Scott Hardin: I was too old to pretend I was Zorro anymore, even though my grandmother made me a wonderful cape that I got a lot of mileage out of. That, and a friend of mine I had met when he was working for Theater of the Stars – while I was a 14-year-old kid in THE SOUND OF MUSIC – had later joined the projectionists’ union and thought I might like to train to be one, too, given our past “showbiz” affiliations. He was a great friend named Jeb Stewart, who had actually sung on Broadway in the chorus of various shows. My biggest claim to fame had been playing the role of OLIVER at 12 years of age in the summer production at Theater Under the Stars, which was then outdoors at Chastain Park Amphitheater. What does that have to do with your question?  Not a thing, but I can still sing “Where is Love?” for you if you’d like.  Jeb Stewart later became the Business Agent of the Projectionist’s Union and sent me to help with the Fox projector installation those many years ago.

The auditorium and stage of the Fox Theatre. Photo credit: Yukari Umekawa.

When did you start at The Fox? What was the Fox like at that time?

I started in the spring of 1978 helping with the installation of projectors that had been brought over from the Loew’s Grand Theatre [Ed. note: another Atlanta movie palace which had been the site of the world premiere of GONE WITH THE WIND (1939) and tragically was destroyed by fire that year].  I was a young movie projectionist with four years of experience at the time and was sent to fill in for an older projectionist who had to go deal with personal issues for a few days. I remember carrying some of my dad’s tools with me to the job in a Kroger sack. I told them “Don’t worry, I’ll only be here for a few days.”  Well, that was 35 years ago and the other guy’s never returned.  I’m pretty sure he’s not coming back.

The doors to the theatre were locked with chains when I arrived. I was told to knock loudly on the door and ask for Joe Patten. After banging the arcade door as loudly as I could, a young receptionist came over to unlock the door. I told her I was there to work with Joe Patten on the movie projectors, and she just turned around and yelled as loudly as she could towards the auditorium:  “JOE!!! …JOE PATTEN!!!”  (This was before they had walkie-talkies to communicate with.) After no one answered she said, “well, he’s probably backstage.  Just wander back there and see if you can find him.” (Ed: Joe served as The Fox’s technical director from 1974 to 2004. He was granted a lifetime rent free lease in the 1970s and still lives in an apartment at The Fox.)

Scott Hardin with the new digital projection system.

Is there a film you projected at The Fox that you think was terribly overrated? 

I think the film OLIVER [1968] was overrated because I wasn’t in it.

What about underrated?

THE ADVENTURES OF ROCKY AND BULLWINKLE (2001) was terribly underrated.  How can you get more poignant than that?

One of the exciting films of this year’s Coca-Cola Film Festival is a new digital print of David Lean’s masterpiece LAWRENCE OF ARABIA. What can viewers expect out of this release?

They will see a beautiful rendition of the original negative of the 70mm film print, this time shown in Digital Cinema with no fading of color, no scratches, no splices, no interruptions of sound.  They can also expect camels.

Another film on the docket is the sing-a-long version of GREASE. Will you be singing along with the audience?

I’ll be sitting in a seat in the balcony using a remote volume fader to turn the sound levels up and down while following a script that has my sound cues in it.  I’ll be singing loudly at the same time too, except I’ll be singing “Where Is Love?”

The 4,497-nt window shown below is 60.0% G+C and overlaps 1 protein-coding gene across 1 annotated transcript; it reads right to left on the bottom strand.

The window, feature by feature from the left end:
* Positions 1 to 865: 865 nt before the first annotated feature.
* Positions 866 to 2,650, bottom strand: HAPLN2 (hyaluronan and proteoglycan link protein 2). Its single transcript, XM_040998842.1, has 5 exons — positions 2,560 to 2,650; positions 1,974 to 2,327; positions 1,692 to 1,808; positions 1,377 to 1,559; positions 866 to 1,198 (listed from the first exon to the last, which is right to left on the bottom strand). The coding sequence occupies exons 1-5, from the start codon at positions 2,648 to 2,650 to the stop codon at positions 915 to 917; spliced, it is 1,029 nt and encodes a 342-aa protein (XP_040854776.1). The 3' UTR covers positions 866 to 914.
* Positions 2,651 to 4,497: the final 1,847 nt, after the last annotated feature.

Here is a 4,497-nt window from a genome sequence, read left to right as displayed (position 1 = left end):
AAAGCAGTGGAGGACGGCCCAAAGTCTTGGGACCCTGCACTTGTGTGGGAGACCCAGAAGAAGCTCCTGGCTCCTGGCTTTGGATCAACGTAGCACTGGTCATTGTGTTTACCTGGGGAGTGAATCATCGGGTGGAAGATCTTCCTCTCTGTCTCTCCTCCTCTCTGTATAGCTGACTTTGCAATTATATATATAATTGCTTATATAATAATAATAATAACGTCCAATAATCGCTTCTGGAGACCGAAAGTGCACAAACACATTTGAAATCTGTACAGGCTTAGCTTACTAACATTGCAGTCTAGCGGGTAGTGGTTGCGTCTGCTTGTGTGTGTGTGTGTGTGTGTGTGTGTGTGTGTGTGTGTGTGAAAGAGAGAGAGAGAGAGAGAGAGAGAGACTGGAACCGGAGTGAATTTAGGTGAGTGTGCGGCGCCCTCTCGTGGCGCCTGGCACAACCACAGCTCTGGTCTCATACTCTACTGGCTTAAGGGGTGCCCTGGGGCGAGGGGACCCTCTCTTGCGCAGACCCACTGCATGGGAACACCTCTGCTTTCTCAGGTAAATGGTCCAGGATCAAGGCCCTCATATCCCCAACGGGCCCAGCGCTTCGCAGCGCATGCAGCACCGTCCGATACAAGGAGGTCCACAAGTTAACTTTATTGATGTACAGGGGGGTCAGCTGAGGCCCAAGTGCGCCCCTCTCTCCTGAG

Sing-a-Long Grease at Prince Charles Theatre, Leicester Square. Photo courtesy of Fox Theatre.

Before this weekend’s screenings, moviegoers can book special Movie Tours at The Fox. What’s your favorite “secret” place people will see on the tour?

My office door backstage that has my name and the word “Propmaster” above it.  It’s my secret, because even though I do double duty as the Props Department Head, I’m not really a “master” at it – I barely have a green belt – but if somebody paints “master” above your name, you have to keep up appearances.

Will you be in the projection room during the tours?

Yes, in all probability, along with my assistant Mike.

How has The Fox changed over your 35 years?

There have been so many changes it’s hard to enumerate them all. There’s a general trend in technology from analog to digital, and from simple to complex. I’ve also noticed people I’ve worked with for years gradually start to look older and wonder why I still look 28.

What do you think about the change in film from celluloid to digital? Is projection easier? More difficult?

Digital Cinema projection is easier because you don’t have to inspect and repair each frame of film by hand, and it looks and sounds great when everything works. However, you’re relying on computers to always work perfectly, which everyone knows is fraught with folly, and [that] will make it less reliable than film in the long run, in my opinion.

The original 1929 projectors at the Fox Theatre. Photo courtesy of the Fox Theatre.

Finally, which film have you projected the most? And how many times?

I have projected GONE WITH THE WIND on 11 different occasions in my 35 years at the Fox. One time in 1989 was for a 50th anniversary re-premiere with some of the surviving cast members on the stage. The most prominent was Butterfly McQueen, who played Prissy. My friend Jeb Stewart, who was responsible for first sending me to the Fox, helped me project the movie that night.

This Weekend’s Movie Details:

DJANGO UNCHAINED (2012); Dir. Quentin Tarantino; Starring Jamie Foxx, Christoph Waltz, Leonardo DiCaprio, Kerry Washington and Samuel L. Jackson; Friday, July 26 @ 7:30 PM; Fox Theatre; Tickets here; Trailer here.

GREASE SING-A-LONG (1978); Dir. Randal Kleiser; Starring John Travolta, Olivia Newton-John and Stockard Channing; Saturday, July 27 @ 7:30 PM; Fox Theatre; Tickets here; Trailer here.

LAWRENCE OF ARABIA (1963); Dir. David Lean; Starring Peter O’Toole, Alec Guinness and Anthony Quinn; Sunday, July 28 @ 4:00 PM; Fox Theatre; Tickets here; Trailer here.

Gretchen Jacobsen is freelance producer, writer, costumer and film school graduate. She is also widely know by her Steampunk nom de internet, Wilhelmina Frame, and serves as the Editrix de Mode for the website Steampunk Chronicle.